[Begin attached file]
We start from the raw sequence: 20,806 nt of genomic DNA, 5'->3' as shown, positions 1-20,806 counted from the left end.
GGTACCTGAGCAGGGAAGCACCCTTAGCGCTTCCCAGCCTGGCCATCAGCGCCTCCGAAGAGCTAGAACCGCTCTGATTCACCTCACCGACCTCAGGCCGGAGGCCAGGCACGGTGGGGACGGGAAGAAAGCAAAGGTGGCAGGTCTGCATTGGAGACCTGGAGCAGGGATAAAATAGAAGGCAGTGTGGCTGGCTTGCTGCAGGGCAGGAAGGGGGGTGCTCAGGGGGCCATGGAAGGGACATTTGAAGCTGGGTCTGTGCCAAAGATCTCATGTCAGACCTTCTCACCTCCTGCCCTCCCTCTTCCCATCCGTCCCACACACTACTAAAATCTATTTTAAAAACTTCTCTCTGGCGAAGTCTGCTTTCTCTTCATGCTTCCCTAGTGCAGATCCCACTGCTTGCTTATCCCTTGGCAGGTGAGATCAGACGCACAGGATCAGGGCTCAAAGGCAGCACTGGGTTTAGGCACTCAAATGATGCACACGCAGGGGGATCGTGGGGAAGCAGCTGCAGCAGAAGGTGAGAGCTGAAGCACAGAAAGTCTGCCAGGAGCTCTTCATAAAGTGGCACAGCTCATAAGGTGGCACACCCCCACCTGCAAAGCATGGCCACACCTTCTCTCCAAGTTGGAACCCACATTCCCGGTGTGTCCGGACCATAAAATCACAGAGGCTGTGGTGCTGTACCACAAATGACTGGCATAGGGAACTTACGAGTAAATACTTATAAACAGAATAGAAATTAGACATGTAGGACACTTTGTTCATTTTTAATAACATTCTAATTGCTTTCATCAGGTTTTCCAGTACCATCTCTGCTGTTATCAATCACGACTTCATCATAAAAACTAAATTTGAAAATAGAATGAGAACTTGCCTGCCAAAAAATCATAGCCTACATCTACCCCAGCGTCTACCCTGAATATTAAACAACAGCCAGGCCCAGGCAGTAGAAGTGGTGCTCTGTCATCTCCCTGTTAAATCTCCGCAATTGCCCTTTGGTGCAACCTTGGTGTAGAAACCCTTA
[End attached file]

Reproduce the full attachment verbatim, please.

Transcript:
We start from the raw sequence: 20,806 nt of genomic DNA, 5'->3' as shown, positions 1-20,806 counted from the left end.
GGTACCTGAGCAGGGAAGCACCCTTAGCGCTTCCCAGCCTGGCCATCAGCGCCTCCGAAGAGCTAGAACCGCTCTGATTCACCTCACCGACCTCAGGCCGGAGGCCAGGCACGGTGGGGACGGGAAGAAAGCAAAGGTGGCAGGTCTGCATTGGAGACCTGGAGCAGGGATAAAATAGAAGGCAGTGTGGCTGGCTTGCTGCAGGGCAGGAAGGGGGGTGCTCAGGGGGCCATGGAAGGGACATTTGAAGCTGGGTCTGTGCCAAAGATCTCATGTCAGACCTTCTCACCTCCTGCCCTCCCTCTTCCCATCCGTCCCACACACTACTAAAATCTATTTTAAAAACTTCTCTCTGGCGAAGTCTGCTTTCTCTTCATGCTTCCCTAGTGCAGATCCCACTGCTTGCTTATCCCTTGGCAGGTGAGATCAGACGCACAGGATCAGGGCTCAAAGGCAGCACTGGGTTTAGGCACTCAAATGATGCACACGCAGGGGGATCGTGGGGAAGCAGCTGCAGCAGAAGGTGAGAGCTGAAGCACAGAAAGTCTGCCAGGAGCTCTTCATAAAGTGGCACAGCTCATAAGGTGGCACACCCCCACCTGCAAAGCATGGCCACACCTTCTCTCCAAGTTGGAACCCACATTCCCGGTGTGTCCGGACCATAAAATCACAGAGGCTGTGGTGCTGTACCACAAATGACTGGCATAGGGAACTTACGAGTAAATACTTATAAACAGAATAGAAATTAGACATGTAGGACACTTTGTTCATTTTTAATAACATTCTAATTGCTTTCATCAGGTTTTCCAGTACCATCTCTGCTGTTATCAATCACGACTTCATCATAAAAACTAAATTTGAAAATAGAATGAGAACTTGCCTGCCAAAAAATCATAGCCTACATCTACCCCAGCGTCTACCCTGAATATTAAACAACAGCCAGGCCCAGGCAGTAGAAGTGGTGCTCTGTCATCTCCCTGTTAAATCTCCGCAATTGCCCTTTGGTGCAACCTTGGTGTAGAAACCCTTA